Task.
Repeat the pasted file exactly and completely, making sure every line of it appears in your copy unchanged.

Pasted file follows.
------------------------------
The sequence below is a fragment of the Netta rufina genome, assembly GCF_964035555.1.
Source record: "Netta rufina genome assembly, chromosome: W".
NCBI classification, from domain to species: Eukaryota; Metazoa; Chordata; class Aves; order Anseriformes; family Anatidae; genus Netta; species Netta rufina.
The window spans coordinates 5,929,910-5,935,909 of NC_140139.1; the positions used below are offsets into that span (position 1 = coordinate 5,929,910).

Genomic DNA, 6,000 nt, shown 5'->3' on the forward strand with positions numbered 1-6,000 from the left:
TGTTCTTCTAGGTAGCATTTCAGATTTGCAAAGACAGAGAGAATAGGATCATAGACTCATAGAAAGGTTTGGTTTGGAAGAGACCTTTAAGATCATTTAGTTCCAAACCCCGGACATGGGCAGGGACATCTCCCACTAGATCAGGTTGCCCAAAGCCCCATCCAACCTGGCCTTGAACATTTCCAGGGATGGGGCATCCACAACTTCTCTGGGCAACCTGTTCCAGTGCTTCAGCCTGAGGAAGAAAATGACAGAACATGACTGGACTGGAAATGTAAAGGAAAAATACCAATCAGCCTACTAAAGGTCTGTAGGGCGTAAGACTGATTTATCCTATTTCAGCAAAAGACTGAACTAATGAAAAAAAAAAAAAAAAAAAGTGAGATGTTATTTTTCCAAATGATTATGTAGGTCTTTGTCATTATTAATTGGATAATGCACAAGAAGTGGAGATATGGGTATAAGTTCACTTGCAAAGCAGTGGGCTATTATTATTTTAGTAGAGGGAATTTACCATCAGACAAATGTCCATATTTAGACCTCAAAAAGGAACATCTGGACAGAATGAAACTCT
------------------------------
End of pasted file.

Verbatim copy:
The sequence below is a fragment of the Netta rufina genome, assembly GCF_964035555.1.
Source record: "Netta rufina genome assembly, chromosome: W".
NCBI classification, from domain to species: Eukaryota; Metazoa; Chordata; class Aves; order Anseriformes; family Anatidae; genus Netta; species Netta rufina.
The window spans coordinates 5,929,910-5,935,909 of NC_140139.1; the positions used below are offsets into that span (position 1 = coordinate 5,929,910).

Genomic DNA, 6,000 nt, shown 5'->3' on the forward strand with positions numbered 1-6,000 from the left:
TGTTCTTCTAGGTAGCATTTCAGATTTGCAAAGACAGAGAGAATAGGATCATAGACTCATAGAAAGGTTTGGTTTGGAAGAGACCTTTAAGATCATTTAGTTCCAAACCCCGGACATGGGCAGGGACATCTCCCACTAGATCAGGTTGCCCAAAGCCCCATCCAACCTGGCCTTGAACATTTCCAGGGATGGGGCATCCACAACTTCTCTGGGCAACCTGTTCCAGTGCTTCAGCCTGAGGAAGAAAATGACAGAACATGACTGGACTGGAAATGTAAAGGAAAAATACCAATCAGCCTACTAAAGGTCTGTAGGGCGTAAGACTGATTTATCCTATTTCAGCAAAAGACTGAACTAATGAAAAAAAAAAAAAAAAAAAGTGAGATGTTATTTTTCCAAATGATTATGTAGGTCTTTGTCATTATTAATTGGATAATGCACAAGAAGTGGAGATATGGGTATAAGTTCACTTGCAAAGCAGTGGGCTATTATTATTTTAGTAGAGGGAATTTACCATCAGACAAATGTCCATATTTAGACCTCAAAAAGGAACATCTGGACAGAATGAAACTCT